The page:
Livedoid dermatitis

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Livedoid dermatitis
Other names: Embolia cutis medicamentosa,Nicolau syndrome
Feet affected by livedoid dermatitis

Livedoid dermatitis is a skin reaction that occurs immediately after a drug injection. The reaction eventually leads to variable degrees of necrosis to the skin and underlying tissue. The wound eventually heals, but can lead to atrophic, disfiguring scarring.

The reaction is associated with a range of both injection sites and drugs. It was first reported by Freudenthal in 1924 following an injection of bismuth salts for syphilis. Although initial reports were following intramuscular injections, the reaction has since also been reported following subcutaneous,[1][2] intravenous,[3] and intraarticular injections.[4] Livedoid dermatitis has been reported to occur with many different drug injections, including: penicillins, local anesthetics (e.g. lidocaine), vaccines (e.g. Dtap), corticosteroids, NSAIDs, and more.[5]

Signs and symptoms

Necrosis right buttock.

It presents as an immediate, extreme pain around the injection site, with overlying skin rapidly becoming erythematous, violaceous, or blanched ("ischemic pallor")[6]: 124  and sometimes with reticular pattern.


The cause of this condition is poorly understood. Microscopic examination of affected tissue shows ischemic necrosis,[7] and so various hypotheses exist to explain this ischemia, including vasospasm from needle prick, the injected drug, or cold compresses applied to the wound.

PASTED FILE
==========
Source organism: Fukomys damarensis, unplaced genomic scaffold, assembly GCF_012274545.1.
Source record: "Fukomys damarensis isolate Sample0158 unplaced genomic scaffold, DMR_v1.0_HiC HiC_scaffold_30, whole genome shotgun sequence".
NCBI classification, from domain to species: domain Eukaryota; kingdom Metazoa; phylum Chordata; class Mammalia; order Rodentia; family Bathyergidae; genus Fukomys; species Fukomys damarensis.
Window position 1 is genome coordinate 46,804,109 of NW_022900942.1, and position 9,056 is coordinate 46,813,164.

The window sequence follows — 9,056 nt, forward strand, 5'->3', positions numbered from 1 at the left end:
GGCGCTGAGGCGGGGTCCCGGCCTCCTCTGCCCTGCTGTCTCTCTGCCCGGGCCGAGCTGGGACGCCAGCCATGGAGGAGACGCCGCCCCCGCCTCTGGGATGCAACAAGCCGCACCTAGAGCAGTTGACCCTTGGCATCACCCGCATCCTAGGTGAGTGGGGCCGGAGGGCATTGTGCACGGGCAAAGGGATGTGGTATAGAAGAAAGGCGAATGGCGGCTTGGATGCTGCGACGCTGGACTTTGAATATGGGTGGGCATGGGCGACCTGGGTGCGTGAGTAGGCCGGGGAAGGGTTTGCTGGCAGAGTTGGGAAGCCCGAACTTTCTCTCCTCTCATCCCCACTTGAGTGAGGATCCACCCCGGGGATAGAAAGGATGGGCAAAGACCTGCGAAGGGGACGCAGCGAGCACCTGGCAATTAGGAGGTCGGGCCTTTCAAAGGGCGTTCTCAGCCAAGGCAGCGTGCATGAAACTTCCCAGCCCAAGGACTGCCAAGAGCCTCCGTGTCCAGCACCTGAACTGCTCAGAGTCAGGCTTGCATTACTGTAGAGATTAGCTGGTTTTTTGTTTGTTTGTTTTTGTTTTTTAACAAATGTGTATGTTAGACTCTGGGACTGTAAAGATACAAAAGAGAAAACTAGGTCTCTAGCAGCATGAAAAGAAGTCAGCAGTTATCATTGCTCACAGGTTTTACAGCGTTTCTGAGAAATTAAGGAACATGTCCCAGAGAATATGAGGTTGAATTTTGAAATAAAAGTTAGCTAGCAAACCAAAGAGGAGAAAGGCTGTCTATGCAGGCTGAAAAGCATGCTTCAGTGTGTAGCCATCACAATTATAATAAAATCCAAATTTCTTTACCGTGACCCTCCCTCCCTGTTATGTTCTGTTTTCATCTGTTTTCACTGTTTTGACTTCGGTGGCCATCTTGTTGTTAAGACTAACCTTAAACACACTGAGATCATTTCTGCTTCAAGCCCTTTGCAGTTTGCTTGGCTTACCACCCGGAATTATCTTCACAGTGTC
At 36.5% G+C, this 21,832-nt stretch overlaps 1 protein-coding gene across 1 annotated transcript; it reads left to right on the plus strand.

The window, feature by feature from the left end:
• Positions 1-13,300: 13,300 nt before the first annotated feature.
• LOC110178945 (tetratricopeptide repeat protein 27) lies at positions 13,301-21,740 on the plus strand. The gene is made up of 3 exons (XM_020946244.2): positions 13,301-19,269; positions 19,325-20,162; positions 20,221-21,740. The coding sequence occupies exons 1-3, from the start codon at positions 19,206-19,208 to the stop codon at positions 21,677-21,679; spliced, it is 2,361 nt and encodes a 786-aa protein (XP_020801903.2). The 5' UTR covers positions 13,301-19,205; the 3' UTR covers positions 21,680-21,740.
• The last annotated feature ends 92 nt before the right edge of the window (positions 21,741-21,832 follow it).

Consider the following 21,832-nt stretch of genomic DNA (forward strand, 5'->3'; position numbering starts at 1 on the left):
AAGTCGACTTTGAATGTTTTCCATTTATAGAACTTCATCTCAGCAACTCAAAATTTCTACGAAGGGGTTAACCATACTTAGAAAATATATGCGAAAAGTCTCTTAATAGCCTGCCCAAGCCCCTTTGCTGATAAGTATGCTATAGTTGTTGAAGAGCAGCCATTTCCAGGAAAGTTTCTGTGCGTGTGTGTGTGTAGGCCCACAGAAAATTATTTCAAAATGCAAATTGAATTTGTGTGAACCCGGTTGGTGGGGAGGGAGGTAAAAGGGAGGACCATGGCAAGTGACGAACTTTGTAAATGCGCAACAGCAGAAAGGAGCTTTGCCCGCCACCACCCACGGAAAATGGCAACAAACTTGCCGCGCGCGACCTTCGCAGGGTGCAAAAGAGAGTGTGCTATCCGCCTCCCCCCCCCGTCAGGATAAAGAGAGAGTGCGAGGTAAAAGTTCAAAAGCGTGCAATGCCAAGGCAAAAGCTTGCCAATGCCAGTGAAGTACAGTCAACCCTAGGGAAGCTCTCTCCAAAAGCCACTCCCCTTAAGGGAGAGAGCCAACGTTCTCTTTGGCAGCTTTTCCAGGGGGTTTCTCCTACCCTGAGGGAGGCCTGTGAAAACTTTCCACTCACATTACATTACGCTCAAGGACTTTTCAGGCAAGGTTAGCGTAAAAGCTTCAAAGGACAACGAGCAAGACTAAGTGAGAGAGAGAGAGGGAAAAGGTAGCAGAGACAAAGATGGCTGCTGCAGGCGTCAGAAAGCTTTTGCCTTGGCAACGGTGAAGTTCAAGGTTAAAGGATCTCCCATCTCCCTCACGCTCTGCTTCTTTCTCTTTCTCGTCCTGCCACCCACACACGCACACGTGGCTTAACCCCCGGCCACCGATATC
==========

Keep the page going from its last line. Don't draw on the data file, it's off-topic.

The diagnosis is mainly clinical. Skin biopsies of the site show necrosis caused by ischemia.[7] Radiographic imaging may help to delineate the extent of the wound.


Depending on the extent and state of infection of the wound, the condition may require antibiotics, wound debridement in early stages, and corrective plastic surgery in late stages.[5]

See also


  1. Sonntag, M; Bruch-Gerharz D; Neumann NJ; Hodzic-Avdagic N (2005). "Embolia cutis medicamentosa after subcutaneous injection of pegylated interferon-α". Hautarzt. 56 (968–969).
  2. Harde V; Schwarz T (2007). "Embolia cutis medicamentosa following subcutaneous injection of glatiramer acetate". J Dtsch Dermatol Ges. 5 (12): 1122–1123. doi:10.1111/j.1610-0387.2007.06391.x. PMID 18042092.
  3. Geukens J; Rabe E; Bieber T (1999). "Embolia cutis medicamentosa of the foot after sclerotherapy". Eur J Dermatol. 9: 132–133.
  4. Cherasse A; Kahn MF; Mistrih R; Maillard H; Strauss J; Tavernier C (2003). "Nicolau's syndrome after local glucocorticoid injection". Joint Bone Spine. 70 (5): 390–392. doi:10.1016/s1297-319x(03)00137-4.
  5. 5.0 5.1 Nischal KC; Basavaraj HB; Swaroop MR; Agrawal DP; Sathyanarayana BD; Umashankar NP (Jul–Dec 2009). "Nicolau Syndrome: An Iatrogenic Cutaneous Necrosis". J Cutan Aesthet Surg. 2 (2): 92–95. doi:10.4103/0974-2077.58523. PMC 2918347. PMID 20808597.
  6. James, William; Berger, Timothy; Elston, Dirk (2005). Andrews' Diseases of the Skin: Clinical Dermatology. (10th ed.). Saunders. ISBN 0-7216-2921-0.
  7. 7.0 7.1 Yebenes M; Gilaberte M; Toll A; Barranco C; Pujol RM (2005). "Localized retiform purpura after accidental intra-arterial injection of polidocanol". Acta Dermatol Venereol. 85 (4): 372–373. doi:10.1080/00015550510027856. PMID 16191871.